Easily Add Secrets to your .NET Projects
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Build Tools

There is a lot of talk these days about DevOps. One of the problems with DevOps is that it can be really challenging. Far too many companies suffer from reliance on poor practices that their Development teams know need to be fixed. Today we have a variety of Build Systems that are at our disposal and we no longer need to rely on such poor practices. Mobile.BuildTools can help turn your run of the mill project into a streamlined DevOps masterpiece.

Mobile.BuildTools is split into the following categories:

  1. Understanding your environment. After installing Mobile.BuildTools you will immediately have access to Build Properties that you can utilize in your own custom Build Tasks to determine information about both your Build Host and the Project MSBuild is about to compile.
  2. Protecting Application Secrets Most applications these days have some sort of Client Id or Backend Uri that should be excluded from Source Control. It's easy to understand why a Client Id doesn't belong in Source Control, but protecting things like a Backend Uri
  3. Enhancing the DevOps Experience There are certain tasks that can be painful such as automatically increasing the build version without having to check in a change to source control


As part of my frustration at how challenging it was to go from File -> New Solution to a base project that was ready to put into a DevOps pipeline, I set out to create the Prism QuickStart Templates. Part of the templates included many of the features you see in the Mobile.BuildTools. As time went on I realized the need to decouple the tools from the template so as new features were added, or bugs fixed it could be more easily added.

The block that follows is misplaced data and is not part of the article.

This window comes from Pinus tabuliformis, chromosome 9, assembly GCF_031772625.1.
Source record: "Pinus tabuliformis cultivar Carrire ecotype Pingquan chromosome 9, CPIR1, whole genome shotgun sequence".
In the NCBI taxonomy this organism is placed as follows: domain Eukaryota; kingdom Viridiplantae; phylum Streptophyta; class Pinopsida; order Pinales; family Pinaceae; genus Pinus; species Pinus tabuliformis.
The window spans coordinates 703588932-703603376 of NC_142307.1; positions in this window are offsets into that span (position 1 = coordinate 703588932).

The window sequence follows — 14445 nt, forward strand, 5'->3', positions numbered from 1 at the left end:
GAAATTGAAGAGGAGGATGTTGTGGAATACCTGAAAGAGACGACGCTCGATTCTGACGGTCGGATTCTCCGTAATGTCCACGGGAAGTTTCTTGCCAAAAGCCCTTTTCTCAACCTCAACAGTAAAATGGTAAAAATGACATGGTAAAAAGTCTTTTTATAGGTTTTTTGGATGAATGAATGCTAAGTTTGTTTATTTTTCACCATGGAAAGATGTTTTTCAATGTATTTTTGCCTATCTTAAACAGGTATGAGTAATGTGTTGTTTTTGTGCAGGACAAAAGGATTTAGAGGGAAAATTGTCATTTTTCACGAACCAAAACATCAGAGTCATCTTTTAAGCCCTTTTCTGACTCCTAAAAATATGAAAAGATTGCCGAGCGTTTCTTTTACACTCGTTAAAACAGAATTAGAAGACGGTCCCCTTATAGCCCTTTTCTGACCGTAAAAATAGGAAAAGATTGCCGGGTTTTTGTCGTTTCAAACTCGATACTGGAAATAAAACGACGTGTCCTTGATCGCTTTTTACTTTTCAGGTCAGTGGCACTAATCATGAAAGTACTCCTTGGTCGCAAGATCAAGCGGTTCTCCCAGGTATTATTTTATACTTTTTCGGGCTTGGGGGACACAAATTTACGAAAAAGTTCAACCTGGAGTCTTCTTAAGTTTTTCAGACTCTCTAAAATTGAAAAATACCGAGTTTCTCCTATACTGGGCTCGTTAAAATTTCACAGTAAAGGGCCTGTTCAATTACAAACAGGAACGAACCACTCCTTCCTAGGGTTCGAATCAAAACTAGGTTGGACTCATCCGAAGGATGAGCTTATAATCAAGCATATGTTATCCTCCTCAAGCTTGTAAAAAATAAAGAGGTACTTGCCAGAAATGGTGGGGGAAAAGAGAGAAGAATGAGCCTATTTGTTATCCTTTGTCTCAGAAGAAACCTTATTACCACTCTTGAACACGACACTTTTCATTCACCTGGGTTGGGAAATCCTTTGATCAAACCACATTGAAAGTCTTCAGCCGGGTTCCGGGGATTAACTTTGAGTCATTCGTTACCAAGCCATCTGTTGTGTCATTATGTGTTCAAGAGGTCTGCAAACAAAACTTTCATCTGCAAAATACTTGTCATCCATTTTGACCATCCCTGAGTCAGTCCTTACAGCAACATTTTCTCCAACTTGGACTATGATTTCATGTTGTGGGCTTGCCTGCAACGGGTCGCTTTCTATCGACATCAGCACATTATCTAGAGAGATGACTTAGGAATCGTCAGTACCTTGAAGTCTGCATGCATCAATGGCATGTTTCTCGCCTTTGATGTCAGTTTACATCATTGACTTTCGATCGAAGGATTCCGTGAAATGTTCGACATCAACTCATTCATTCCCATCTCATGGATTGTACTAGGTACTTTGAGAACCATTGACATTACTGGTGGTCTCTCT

If these projects have helped you reduce time to develop and made your app better, please consider donating to help me continue to support the community for free.



  • AppCenter.DemoApp - Sample Xamarin Forms app that protects the Info.plist & AndroidManifest.xml, injects the AppCenter App Secrets, and automatically increments the app version on each build using timestamps locally and the Build Id when on built AppCenter.

Prism MFractor Config

As part of the DevOps tooling, you can now easily include an MFractor config to enable MFractor to better utilize Prism naming conventions. If you have modified your project structure you can always override individual settings by adding your own MFractor config. More information can be found in the MFractor Docs. Configurations are available both for generic Prism applications and those using the Prism QuickStart Templates.

MFractor Config NuGet
Prism.MFractor.Config PrismNuGetShield
Prism.QuickStart.MFractor.Config QuickStartNuGetShield


For more information on the various Build Tasks, and Properties please see the WIKI.

Package NuGet
Mobile.BuildTools BuildToolsNuGetShield

Upgrading to v2

It's important that builds have some consistancy. For that reason the Mobile.BuildTools will continue to operate much the same way. You shouldn't have to make ANY changes when upgrading from v1.x. Version 2.0 is all about making it even easier, and introduces some changes to help.

A large focus here is on handling your Manifests for iOS and Android. As a result the underlying build Targets around handling and Manifests have been completely rewritten to eliminate the need to maintain both a Templated Manifest and a working Manifest (for local development excluded from Source Control). For more information see what's new in v2.0 in the WIKI.

As part of the Build Tools, a number of Build Properties are added to better assist your DevOps pipeline by adding intelligence to the Build Process.